The simulation below models the wave pattern created by several point sources next to each other. By increasing the number of sources and reducing the spacing, these waves can be made to interfere with each other in such a way that they form a focused beam. The beam can be steered by tuning the phase delay. This arrangement of point sources used to generate a tuneable beam is known as a phased array, and is widely used across many areas of technology.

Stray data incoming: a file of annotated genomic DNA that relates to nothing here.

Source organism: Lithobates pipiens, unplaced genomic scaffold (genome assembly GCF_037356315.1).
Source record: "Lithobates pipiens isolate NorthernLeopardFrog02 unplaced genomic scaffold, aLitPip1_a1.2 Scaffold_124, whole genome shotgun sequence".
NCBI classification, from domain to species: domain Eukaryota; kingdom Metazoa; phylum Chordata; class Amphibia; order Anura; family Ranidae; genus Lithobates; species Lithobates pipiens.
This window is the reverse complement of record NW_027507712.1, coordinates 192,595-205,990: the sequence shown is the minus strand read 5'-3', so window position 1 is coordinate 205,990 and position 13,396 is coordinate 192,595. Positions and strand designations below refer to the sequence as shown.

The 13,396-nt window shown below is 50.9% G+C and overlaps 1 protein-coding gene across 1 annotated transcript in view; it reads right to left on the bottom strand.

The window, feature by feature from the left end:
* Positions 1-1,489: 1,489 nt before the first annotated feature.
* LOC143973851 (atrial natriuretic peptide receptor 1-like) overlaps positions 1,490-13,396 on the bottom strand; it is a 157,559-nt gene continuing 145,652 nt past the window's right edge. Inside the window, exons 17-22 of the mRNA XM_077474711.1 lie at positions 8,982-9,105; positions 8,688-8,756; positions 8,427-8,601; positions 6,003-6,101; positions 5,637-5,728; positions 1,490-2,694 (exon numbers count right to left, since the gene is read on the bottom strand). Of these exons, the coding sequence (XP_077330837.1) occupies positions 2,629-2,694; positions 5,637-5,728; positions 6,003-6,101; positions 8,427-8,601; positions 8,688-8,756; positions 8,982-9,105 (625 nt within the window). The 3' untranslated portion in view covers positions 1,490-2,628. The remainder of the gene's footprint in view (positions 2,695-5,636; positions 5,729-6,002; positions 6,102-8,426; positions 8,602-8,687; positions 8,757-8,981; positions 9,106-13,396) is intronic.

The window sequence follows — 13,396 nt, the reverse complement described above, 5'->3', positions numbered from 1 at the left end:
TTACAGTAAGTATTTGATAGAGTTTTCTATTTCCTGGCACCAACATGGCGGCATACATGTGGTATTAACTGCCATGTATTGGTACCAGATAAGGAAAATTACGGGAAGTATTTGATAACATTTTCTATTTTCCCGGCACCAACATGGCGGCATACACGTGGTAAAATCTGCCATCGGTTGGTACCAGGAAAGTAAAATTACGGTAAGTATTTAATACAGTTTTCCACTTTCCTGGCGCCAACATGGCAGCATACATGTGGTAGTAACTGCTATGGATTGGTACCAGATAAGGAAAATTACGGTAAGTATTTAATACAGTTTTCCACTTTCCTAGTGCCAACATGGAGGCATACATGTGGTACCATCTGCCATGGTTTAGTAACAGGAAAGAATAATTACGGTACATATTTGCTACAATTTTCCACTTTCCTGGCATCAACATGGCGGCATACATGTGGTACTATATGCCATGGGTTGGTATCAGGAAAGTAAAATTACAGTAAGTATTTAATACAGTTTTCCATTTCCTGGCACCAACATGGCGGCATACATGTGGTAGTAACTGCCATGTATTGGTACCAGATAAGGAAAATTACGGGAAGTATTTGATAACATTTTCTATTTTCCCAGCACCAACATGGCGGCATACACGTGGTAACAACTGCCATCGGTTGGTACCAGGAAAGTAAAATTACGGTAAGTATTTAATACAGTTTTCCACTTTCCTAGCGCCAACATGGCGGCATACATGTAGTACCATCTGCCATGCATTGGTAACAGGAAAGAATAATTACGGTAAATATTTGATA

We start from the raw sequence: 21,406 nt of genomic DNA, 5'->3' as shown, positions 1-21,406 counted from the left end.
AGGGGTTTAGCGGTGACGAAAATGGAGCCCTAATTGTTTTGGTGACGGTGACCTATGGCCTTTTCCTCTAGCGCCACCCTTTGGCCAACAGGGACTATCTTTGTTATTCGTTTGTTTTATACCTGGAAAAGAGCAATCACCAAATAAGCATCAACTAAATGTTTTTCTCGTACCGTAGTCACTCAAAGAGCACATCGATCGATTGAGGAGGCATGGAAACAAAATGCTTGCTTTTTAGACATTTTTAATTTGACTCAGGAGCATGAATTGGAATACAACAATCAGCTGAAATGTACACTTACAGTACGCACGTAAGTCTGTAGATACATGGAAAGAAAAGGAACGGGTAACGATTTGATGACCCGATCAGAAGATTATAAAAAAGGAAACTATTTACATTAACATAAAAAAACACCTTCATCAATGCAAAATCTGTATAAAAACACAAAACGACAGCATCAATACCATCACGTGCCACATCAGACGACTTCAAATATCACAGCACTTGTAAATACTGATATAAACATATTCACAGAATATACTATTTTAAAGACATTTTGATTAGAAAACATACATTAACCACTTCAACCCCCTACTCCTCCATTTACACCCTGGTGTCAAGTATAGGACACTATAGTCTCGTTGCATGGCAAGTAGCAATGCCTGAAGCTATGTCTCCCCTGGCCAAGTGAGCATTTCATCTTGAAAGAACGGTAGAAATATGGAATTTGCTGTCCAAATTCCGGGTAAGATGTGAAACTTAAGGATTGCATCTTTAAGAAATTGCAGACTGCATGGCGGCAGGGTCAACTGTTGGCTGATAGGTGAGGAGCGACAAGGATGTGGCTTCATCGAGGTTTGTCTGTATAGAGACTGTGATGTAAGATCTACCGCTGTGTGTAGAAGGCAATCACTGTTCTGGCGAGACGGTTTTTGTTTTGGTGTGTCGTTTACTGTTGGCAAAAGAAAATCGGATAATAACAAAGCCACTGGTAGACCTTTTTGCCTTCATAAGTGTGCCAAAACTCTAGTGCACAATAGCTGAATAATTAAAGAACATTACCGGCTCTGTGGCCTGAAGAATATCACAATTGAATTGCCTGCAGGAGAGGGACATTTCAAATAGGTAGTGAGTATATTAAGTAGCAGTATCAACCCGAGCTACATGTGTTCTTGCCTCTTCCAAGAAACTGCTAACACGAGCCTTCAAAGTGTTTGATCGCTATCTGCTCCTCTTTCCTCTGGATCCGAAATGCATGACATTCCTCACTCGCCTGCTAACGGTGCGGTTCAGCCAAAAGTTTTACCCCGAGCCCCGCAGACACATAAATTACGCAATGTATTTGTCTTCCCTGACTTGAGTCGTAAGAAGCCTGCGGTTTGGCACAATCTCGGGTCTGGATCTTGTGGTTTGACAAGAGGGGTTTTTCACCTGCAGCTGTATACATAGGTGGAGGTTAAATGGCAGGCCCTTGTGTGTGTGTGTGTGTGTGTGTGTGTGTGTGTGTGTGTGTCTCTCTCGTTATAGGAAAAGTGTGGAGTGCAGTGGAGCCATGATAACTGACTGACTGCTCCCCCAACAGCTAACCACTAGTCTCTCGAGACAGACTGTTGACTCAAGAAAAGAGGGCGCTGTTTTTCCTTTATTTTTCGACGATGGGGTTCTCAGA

This simulation also works as simple model of diffraction of a plane wave through a number of slits. We assume the slits are infinitely thin, which allows us to model them as point sources. The field amplitude is then just computed by summing the contribution from each slit. This is most accurate at large distances from the point sources, and gets less accurate as we get closer to the “slits” and the point-like approximation breaks down. For a more accurate simulation of wave propagation through a diffraction grating, see the full diffraction grating simulation page.